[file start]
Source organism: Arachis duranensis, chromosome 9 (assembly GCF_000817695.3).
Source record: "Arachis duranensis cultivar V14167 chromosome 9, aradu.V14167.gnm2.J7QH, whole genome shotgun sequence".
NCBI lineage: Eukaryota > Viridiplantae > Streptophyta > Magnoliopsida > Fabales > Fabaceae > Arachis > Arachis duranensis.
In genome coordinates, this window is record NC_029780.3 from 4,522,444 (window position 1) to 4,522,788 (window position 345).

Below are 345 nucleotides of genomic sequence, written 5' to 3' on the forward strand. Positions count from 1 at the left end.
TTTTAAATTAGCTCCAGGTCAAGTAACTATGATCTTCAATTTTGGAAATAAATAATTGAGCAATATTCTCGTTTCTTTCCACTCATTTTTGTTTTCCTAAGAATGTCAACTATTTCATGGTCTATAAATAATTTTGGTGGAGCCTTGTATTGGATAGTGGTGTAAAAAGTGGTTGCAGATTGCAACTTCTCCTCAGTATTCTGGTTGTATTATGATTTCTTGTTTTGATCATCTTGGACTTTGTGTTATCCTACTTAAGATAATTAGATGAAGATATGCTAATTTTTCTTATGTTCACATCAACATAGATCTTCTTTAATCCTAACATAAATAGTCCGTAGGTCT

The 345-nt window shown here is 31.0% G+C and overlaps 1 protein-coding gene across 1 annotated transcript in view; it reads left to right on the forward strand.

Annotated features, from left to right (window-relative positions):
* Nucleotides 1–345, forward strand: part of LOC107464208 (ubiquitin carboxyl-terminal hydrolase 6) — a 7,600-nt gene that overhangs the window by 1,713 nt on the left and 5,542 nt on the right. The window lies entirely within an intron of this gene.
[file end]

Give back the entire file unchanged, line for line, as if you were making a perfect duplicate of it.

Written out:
Source organism: Arachis duranensis, chromosome 9 (assembly GCF_000817695.3).
Source record: "Arachis duranensis cultivar V14167 chromosome 9, aradu.V14167.gnm2.J7QH, whole genome shotgun sequence".
NCBI lineage: Eukaryota > Viridiplantae > Streptophyta > Magnoliopsida > Fabales > Fabaceae > Arachis > Arachis duranensis.
In genome coordinates, this window is record NC_029780.3 from 4,522,444 (window position 1) to 4,522,788 (window position 345).

Below are 345 nucleotides of genomic sequence, written 5' to 3' on the forward strand. Positions count from 1 at the left end.
TTTTAAATTAGCTCCAGGTCAAGTAACTATGATCTTCAATTTTGGAAATAAATAATTGAGCAATATTCTCGTTTCTTTCCACTCATTTTTGTTTTCCTAAGAATGTCAACTATTTCATGGTCTATAAATAATTTTGGTGGAGCCTTGTATTGGATAGTGGTGTAAAAAGTGGTTGCAGATTGCAACTTCTCCTCAGTATTCTGGTTGTATTATGATTTCTTGTTTTGATCATCTTGGACTTTGTGTTATCCTACTTAAGATAATTAGATGAAGATATGCTAATTTTTCTTATGTTCACATCAACATAGATCTTCTTTAATCCTAACATAAATAGTCCGTAGGTCT

The 345-nt window shown here is 31.0% G+C and overlaps 1 protein-coding gene across 1 annotated transcript in view; it reads left to right on the forward strand.

Annotated features, from left to right (window-relative positions):
* Nucleotides 1–345, forward strand: part of LOC107464208 (ubiquitin carboxyl-terminal hydrolase 6) — a 7,600-nt gene that overhangs the window by 1,713 nt on the left and 5,542 nt on the right. The window lies entirely within an intron of this gene.